Setting/adjusting the clock is simply a question of pulling the pin out and turning it. Smaller than typically found on a wrist watch, it's easily tackled with trimmed nails. Remember to wind it fully home or you'll run the risk of rain and moisture creeping inside.
That done, seat the clock into its silicone grommet and press evenly into the base. A quick shot of Green Oil or similar non-petrochemical lube can help here.
Things get trickier if, like me, you're running an expander wedge type or Gusset headlock system (which uses a long chromoly bolt and T-nut to secure and tension the Ahead assembly, pictured below). I found it easiest to slip the wedge from my fork steerer and then loosely reassemble with the StemCAPtain cup in place of the cap. Snug everything back down, check for play and reconnect the front cap: 15 minutes all told, 5 of which were spent re-packing my Holdsworth's lower headset race with fresh ceramic grease.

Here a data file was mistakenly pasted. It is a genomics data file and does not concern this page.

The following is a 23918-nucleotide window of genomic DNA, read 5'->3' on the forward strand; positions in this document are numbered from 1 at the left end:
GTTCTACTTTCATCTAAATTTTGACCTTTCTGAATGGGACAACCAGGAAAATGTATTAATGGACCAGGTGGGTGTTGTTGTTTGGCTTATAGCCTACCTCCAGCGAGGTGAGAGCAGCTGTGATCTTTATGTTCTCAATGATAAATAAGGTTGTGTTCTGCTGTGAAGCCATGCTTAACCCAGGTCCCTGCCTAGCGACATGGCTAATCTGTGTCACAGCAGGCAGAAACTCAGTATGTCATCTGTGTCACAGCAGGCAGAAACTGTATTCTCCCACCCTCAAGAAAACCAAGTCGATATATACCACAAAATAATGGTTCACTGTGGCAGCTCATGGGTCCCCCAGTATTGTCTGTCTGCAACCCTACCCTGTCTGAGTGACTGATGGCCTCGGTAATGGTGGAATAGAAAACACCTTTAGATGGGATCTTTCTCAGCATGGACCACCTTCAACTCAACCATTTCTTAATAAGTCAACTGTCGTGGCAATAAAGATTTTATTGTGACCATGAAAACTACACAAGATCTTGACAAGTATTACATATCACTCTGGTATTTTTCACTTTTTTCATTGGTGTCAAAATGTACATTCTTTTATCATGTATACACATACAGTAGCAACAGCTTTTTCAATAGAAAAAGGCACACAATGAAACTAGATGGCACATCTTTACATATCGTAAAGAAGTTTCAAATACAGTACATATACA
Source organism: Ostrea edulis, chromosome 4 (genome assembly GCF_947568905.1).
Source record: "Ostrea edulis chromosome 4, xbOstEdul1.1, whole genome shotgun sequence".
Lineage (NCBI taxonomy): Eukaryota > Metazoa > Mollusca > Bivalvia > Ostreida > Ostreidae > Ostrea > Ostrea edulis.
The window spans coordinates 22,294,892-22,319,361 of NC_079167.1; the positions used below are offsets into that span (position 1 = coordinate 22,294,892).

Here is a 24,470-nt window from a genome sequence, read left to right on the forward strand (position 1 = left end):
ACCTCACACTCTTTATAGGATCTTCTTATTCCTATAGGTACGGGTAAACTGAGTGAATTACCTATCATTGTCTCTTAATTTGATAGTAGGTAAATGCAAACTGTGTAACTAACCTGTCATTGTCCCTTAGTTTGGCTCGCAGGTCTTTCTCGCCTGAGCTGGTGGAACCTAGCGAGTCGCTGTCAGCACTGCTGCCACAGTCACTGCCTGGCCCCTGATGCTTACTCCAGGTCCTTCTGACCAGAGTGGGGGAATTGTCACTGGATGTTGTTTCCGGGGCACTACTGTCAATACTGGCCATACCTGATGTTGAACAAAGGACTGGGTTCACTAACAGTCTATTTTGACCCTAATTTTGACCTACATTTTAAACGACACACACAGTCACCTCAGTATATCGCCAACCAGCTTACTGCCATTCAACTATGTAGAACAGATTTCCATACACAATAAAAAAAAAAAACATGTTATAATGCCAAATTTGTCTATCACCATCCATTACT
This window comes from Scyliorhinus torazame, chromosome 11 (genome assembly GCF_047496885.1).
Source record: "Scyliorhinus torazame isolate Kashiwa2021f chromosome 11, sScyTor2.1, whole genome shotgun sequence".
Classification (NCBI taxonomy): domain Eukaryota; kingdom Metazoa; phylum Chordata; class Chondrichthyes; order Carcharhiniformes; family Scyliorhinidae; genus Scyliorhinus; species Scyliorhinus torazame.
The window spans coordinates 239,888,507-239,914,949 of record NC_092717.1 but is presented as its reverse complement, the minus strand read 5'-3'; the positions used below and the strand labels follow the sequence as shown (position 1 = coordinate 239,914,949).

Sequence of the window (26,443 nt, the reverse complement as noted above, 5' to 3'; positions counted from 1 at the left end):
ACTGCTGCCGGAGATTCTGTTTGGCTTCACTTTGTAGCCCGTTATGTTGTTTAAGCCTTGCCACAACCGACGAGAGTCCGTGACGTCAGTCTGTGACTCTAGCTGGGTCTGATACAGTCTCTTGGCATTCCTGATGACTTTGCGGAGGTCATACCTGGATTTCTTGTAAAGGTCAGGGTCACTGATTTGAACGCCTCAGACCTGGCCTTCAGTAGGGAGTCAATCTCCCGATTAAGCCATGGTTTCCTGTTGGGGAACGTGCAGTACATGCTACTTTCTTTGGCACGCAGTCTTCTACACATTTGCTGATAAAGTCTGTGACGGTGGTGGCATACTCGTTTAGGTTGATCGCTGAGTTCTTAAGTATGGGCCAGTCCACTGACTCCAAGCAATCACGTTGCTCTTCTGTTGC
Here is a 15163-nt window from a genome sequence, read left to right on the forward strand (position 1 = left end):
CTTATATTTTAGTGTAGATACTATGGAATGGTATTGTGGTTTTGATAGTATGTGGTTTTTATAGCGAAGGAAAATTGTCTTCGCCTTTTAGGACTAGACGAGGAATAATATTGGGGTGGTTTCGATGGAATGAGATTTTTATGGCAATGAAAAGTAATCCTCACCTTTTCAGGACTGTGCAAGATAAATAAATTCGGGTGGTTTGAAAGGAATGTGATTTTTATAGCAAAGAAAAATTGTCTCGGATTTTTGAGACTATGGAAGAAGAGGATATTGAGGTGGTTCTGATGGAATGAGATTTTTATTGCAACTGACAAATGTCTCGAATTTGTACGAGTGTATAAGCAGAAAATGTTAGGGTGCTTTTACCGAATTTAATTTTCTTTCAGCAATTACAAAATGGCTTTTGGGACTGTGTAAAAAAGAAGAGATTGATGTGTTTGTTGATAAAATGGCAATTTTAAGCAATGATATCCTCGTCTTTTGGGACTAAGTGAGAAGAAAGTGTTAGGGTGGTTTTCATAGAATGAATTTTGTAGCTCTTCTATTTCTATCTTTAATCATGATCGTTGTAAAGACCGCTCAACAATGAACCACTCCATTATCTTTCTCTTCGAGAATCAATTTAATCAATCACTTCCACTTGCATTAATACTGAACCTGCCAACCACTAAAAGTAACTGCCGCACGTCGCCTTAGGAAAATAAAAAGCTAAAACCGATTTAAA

Headlock type systems usually employ a thicker bolt, so expect to bore out the StemCAPtain's base drilling. Even so, I had everything installed and correctly tensioned within 30 minutes.
Once installed, slap bang in the centre of my eye-line, the stem clock proved a cinch to read, at a glance, right up to around 30mph. The black face on ours has, for me, an aesthetic edge over its white counterpart.
Luminous digits and hands come into their own on dull overcast days, compared with a digital clock, but it was trickier to read than I was expecting on dark, rainy night rides. It was still a damn sight quicker than waking a sleeping android device, and easier than a computer without a backlight or grappling with gloves/jacket and jersey cuffs to check my watch.
It's also proved a really convenient way of keeping track of time when servicing or generally fettling.